Writer Safaa Benson-Effiom talks about her show ‘All in Your Head’ Livestreamed via Camden People’s Theatre
With a significant rise in the number of referrals and reporting of domestic violence incidents, the dangers faced by victims have become increasingly apparent during lockdown. Highlighting the voices of those who have been victims of domestic violence, writer Safaa Benson-Effiom, alongside a team consisting of Director Lucy Dear, Producer Cheryl Ndione and supported by Wellbeing Practitioner Lou Platt amongst other creatives present ‘All in Your Head’ a one woman show based on real accounts. Ahead of the production, Safaa tells us more about this important watch.
Hi Safaa, your topical show All in Your Head will be live-streamed on Sunday 14th February via Camden People’s Theatre. How are you feeling ahead of the production?
I’m feeling great! We’ve really leaned into the format and created a piece that could only work online so I’m excited for the end result and to see how our audience reacts to it. We have a lot of people on our team working hard to bring All In Your Head together; this has been a whole new way of working for all of us and while there have been challenges, the level of commitment and enthusiasm has been high from day one so it’s been an enjoyable process. I think we’ve been able to make something really special – I can’t wait for people to see it!
All in Your Head is a one-woman performance based on real accounts of women who’ve experienced domestic violence and coercive control. Why did you want to explore this particular issue further and how did you approach researching and writing the show?
Well, I have to start by saying that this is all the brainchild of our fearless leader Lucy Dear! All In Your Head was supposed to be a devised scratch piece performed in May of last year but after the pandemic came through and ruined everything, she reconfigured it as an online showing. I gravitate towards topics like this in my own writing so I was really happy to be brought as the writer. Along with that, domestic violence has surged during the pandemic, with victims being trapped at home with their abusers, so creating this piece seemed that much more important.
Though I am the ‘writer’, this has been a fully collaborative process. Lucy gathered so much material – first-hand accounts, pop culture references, even a Spotify playlist – and we had loads of video chats and phone calls discussing our research and bouncing ideas off each other. We were lucky enough to get into a rehearsal room and explore ideas with some actors before the invention of tier 4. Over the Christmas and New Year period, I wrote three drafts of the script, with Lucy always available to talk things through with me and fill the gaps in my knowledge.
I remember saying to Lucy early on that I had no idea what this piece would look like but that I wasn’t worried in the slightest because of the sheer amount of material we had to work with!
A women-led project highlighting the experiences of the often unheard, what does this opportunity to showcase your work mean to you?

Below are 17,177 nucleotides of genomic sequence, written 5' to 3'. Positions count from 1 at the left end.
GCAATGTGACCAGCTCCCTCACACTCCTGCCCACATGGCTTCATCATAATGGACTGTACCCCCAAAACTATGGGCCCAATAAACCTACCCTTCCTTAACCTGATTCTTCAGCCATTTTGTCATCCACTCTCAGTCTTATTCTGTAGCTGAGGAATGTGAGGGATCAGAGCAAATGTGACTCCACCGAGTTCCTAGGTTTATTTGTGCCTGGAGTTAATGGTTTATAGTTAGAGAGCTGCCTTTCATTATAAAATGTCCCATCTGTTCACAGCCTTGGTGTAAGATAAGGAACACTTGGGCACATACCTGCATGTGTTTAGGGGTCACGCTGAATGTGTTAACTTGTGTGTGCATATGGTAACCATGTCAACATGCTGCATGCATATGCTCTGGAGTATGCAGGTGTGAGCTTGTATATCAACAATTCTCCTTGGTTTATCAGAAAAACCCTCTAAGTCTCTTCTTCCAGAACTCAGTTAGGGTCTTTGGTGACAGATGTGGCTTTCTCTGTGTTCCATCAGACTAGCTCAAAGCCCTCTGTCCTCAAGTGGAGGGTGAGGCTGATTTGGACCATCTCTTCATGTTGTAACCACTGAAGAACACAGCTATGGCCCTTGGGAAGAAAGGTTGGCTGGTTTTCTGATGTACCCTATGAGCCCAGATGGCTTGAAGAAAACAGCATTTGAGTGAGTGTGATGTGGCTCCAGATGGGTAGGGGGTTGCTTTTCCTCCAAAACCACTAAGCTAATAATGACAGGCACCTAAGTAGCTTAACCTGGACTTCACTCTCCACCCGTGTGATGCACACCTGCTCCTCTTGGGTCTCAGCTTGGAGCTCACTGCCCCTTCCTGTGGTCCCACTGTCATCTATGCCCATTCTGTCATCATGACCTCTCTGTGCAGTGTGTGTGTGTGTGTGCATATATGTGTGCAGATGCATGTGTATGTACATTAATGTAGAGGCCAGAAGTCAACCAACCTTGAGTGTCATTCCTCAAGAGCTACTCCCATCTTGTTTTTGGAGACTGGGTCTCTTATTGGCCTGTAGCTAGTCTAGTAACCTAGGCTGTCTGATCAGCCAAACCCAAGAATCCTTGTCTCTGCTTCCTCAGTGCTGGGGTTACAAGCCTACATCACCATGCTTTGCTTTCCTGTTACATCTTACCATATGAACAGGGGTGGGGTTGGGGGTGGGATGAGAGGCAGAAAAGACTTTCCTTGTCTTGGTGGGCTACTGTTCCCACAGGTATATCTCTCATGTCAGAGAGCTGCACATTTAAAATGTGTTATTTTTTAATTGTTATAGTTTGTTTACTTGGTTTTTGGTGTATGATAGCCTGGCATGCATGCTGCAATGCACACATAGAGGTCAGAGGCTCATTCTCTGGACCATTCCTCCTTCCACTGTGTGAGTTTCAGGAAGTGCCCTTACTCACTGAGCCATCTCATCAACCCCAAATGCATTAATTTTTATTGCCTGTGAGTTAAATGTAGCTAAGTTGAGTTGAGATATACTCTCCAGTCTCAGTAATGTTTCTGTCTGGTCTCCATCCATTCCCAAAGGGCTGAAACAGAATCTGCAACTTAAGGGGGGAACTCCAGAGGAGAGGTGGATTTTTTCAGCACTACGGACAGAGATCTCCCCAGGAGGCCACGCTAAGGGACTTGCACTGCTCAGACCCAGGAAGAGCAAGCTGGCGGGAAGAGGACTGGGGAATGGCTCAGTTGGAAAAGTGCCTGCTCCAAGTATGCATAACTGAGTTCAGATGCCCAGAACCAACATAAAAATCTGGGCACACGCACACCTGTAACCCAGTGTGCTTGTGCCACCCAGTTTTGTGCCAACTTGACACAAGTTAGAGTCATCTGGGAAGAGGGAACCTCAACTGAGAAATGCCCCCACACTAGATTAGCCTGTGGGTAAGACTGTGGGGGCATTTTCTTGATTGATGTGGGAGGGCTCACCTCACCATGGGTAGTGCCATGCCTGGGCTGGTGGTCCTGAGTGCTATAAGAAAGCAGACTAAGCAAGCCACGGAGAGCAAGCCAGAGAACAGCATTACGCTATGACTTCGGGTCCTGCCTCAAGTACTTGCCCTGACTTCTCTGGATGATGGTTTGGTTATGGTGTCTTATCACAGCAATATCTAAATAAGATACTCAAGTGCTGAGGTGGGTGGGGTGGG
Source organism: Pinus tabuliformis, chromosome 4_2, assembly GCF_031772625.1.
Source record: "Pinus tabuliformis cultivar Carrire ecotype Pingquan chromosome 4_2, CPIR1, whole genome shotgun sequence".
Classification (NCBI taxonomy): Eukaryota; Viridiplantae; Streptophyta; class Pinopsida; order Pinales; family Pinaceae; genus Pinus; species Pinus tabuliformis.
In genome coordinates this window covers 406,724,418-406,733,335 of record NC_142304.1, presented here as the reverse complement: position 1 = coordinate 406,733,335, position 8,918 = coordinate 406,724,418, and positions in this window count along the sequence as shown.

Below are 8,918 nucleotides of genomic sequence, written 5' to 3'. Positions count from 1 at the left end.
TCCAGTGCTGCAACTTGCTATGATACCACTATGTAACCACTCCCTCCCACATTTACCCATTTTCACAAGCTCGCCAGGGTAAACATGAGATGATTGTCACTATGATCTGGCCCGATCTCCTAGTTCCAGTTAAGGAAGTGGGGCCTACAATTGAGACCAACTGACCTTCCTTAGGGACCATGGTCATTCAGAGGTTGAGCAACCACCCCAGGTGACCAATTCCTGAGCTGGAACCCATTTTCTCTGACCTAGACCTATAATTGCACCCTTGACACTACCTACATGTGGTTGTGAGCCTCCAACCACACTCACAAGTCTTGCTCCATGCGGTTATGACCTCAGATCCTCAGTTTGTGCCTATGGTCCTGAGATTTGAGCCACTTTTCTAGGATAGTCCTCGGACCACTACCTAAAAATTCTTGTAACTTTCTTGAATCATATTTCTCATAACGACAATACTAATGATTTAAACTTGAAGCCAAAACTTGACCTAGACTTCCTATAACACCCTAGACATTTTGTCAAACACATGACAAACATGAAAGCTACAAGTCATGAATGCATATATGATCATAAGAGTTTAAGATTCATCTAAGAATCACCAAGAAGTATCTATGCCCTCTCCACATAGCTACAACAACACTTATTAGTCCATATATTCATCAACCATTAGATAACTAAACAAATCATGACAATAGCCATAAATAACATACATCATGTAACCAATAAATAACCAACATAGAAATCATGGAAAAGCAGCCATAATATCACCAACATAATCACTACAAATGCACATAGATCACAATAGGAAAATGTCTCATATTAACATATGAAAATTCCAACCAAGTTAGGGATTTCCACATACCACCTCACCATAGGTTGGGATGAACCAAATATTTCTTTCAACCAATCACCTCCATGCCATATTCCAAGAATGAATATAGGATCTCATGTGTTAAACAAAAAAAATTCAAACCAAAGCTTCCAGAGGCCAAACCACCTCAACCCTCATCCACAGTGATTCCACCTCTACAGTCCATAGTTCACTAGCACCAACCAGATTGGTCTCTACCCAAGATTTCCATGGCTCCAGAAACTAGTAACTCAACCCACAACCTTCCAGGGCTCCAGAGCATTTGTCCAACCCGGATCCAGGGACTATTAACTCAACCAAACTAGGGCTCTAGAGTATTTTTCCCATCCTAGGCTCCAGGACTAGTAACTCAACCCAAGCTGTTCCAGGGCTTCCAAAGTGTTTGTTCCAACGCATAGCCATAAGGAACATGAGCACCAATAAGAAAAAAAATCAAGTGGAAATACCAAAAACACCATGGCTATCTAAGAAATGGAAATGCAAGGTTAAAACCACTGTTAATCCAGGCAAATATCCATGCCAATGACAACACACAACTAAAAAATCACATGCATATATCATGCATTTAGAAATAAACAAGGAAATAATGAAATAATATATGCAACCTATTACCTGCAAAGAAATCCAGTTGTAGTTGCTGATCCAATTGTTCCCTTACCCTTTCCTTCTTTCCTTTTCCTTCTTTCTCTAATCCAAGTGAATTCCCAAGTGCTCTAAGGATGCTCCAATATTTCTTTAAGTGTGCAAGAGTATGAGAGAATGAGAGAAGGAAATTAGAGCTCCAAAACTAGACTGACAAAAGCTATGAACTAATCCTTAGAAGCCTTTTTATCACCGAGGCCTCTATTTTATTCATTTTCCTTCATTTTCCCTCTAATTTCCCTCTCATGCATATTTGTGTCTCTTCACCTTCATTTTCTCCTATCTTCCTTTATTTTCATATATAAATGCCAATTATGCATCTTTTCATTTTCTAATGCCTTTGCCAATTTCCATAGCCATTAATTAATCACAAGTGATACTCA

Creating a piece in the middle of a pandemic is one thing. Being able to show it to an audience is something else entirely. I feel like I speak for everyone when I say this is less an opportunity to showcase our work, and more an opportunity to bring awareness to a really important issue, something so common and so prevalent it could be happening to someone close to you at this very moment. I hope All In Your Head is able to help people, even if it’s just letting them know what to look out for.
The project has been directed by Lucy Dear, produced by Cheryl Ndione of Purple Moon Theatre and supported by Wellbeing practitioner Lou Platt. How have you collaborated to realise the show?
I think everyone doing their part has brought us really smoothly to this point. It’s a difficult topic to be exploring and a difficult time in the world right now, so having Lou on board has been a blessing! As I’ve said, Lucy has been by my side (figuratively, of course) throughout the process and Cheryl has been an incredible support for us all. I’m really grateful to be part of this.
Have you learned anything new from the process?
I have frequently had my mind blown throughout this process – from realising the harmful ways in which Disney films condition young girls, to discovering new Zoom functionalities. It’s been very educational.
What can viewers expect from the show?
It’s based on and includes verbatim stories collected from support groups, so it’s not going to be a particularly comfortable experience. But it’ll be eye-opening. It’ll be worth it.
What would you like for viewers to take away from the show?
The signs of domestic violence and coercive control go way beyond physical evidence. In fact, the need for ‘proof’ gaslights women and makes them feel they’ve no choice but to suffer in silence. Abusers know this. They count on this. So, we’ve got to do our part to dismantle the systems that allow them to thrive. I want people to be able to identify the more insidious red flags. I want people to understand that this can affect ANYONE. I want people to feel emboldened to speak up, to act, to help.
Performance Date: Sunday, 14th of February
Performance Time: 7PM